Because BIPOC and poor communities are on the frontlines of these types of exposures and inequalities, it is no surprise that race is one the most determinative predictors of health in America, and that Black and Latinx people are disproportionately affected by breast cancer, as well as other health outcomes. When we track race as an indicator of health and health risks, what we are really tracking is the impacts of rac-ism on health and health risks. And according to the latest statistics, Black women with low socioeconomic standings face the highest risk of developing breast cancer.

The disparate rates of breast cancer we see within the breast cancer crisis expose the impacts of environmental injustices and racism — environmental racism for short — on public health. 

Take action!

The good news is, unlike risk factors like sex and age, economic inequality and environmental racism are things we can change by collective action demanding structural change solutions. 

At Breast Cancer Action we’re committed to centering those with the furthest relationships to power, because if we work to address and end breast cancer by stopping this disease before it starts, by eliminating cancer-causing environmental exposures, we will remove disparate burdens faced by communities that are hit first and worst. The impacts will reverberate outwards, producing broad public health benefits for all communities.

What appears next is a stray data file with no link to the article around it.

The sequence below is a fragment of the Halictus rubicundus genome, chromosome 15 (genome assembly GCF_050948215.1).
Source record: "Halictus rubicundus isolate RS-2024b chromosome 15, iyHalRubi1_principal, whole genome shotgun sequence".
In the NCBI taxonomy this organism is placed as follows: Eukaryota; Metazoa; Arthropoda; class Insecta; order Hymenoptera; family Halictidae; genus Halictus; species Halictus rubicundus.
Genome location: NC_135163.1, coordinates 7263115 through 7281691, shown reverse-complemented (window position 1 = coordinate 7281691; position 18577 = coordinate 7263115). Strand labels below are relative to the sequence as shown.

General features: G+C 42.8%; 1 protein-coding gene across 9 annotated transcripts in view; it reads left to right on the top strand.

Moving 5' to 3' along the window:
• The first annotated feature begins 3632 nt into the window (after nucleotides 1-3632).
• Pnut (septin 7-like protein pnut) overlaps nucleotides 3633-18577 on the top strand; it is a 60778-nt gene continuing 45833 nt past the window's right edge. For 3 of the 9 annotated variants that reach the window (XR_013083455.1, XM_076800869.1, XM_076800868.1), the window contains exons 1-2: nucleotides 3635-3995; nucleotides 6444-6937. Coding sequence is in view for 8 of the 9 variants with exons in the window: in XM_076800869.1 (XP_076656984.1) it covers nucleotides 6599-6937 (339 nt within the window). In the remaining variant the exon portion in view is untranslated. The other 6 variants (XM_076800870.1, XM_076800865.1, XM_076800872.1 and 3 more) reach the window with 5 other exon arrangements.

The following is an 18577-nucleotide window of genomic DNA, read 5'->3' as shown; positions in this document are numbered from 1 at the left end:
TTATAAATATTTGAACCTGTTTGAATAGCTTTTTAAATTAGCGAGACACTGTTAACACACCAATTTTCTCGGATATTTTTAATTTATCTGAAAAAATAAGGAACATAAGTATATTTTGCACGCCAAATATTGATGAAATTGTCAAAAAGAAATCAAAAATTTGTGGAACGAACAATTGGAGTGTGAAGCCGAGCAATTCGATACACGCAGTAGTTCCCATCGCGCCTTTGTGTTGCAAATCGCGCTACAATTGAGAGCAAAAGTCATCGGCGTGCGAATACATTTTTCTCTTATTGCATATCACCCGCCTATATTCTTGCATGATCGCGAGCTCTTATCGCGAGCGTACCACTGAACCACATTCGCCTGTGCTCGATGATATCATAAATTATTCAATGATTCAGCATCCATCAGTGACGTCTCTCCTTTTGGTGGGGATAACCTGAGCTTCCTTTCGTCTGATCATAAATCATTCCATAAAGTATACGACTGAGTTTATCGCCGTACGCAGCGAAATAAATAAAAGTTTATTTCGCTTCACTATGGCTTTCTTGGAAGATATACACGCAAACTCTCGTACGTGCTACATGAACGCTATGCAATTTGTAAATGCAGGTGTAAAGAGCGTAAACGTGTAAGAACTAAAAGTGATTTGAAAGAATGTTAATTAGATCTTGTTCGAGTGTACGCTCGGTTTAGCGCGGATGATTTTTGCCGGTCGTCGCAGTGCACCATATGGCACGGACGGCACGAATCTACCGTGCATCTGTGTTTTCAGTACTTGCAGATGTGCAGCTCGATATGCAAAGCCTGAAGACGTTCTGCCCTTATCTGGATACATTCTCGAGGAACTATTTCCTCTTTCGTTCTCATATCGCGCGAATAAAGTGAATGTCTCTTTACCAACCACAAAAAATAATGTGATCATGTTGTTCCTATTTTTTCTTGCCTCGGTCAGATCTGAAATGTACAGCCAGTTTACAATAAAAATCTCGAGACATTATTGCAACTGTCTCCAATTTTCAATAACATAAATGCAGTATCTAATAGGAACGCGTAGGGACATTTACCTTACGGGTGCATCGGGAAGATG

Follow and engage with us on Facebook and Instagram at @bcaction to keep up with this week’s Think Before You Pink Goes Rogue activities, including: 

  • Educational materials  
  • An interactive GIS mapping session on environmental racism and your location 
  • A video story from a featured speaker with lived experience of breast cancer who will speak out against environmental racism 
  • An Instagram Live event, to which you are invited to join in on the conversation as a breast cancer advocate. 

The A. Donald McEachin Environmental Justice for All Act

BCAction is amplifying three ways to take during this year’s Think Before You Pink campaign, and the action accompanying this week’s materials on environmental racism is the A. Donald McEachin Environmental Justice for All Act.

The bill will establish several environmental justice requirements, advisory bodies, and programs to address the disproportionate adverse human health and environmental effects of federal laws and programs on communities of color, as well as low-income, tribal, and Indigenous communities.

Add your name: Join activists nationwide and urge your Representatives to support the  A. Donald McEachin Environmental Justice for All Act now!

To see all three ways to take action during Think Before You Pink Goes Rogue, visit our Take Action page.

A person’s zip code or skin color should never determine their quality of health. Join us in collective action as we work toward a world in which people and communities thrive because they are healthy, liberated, and free from breast cancer.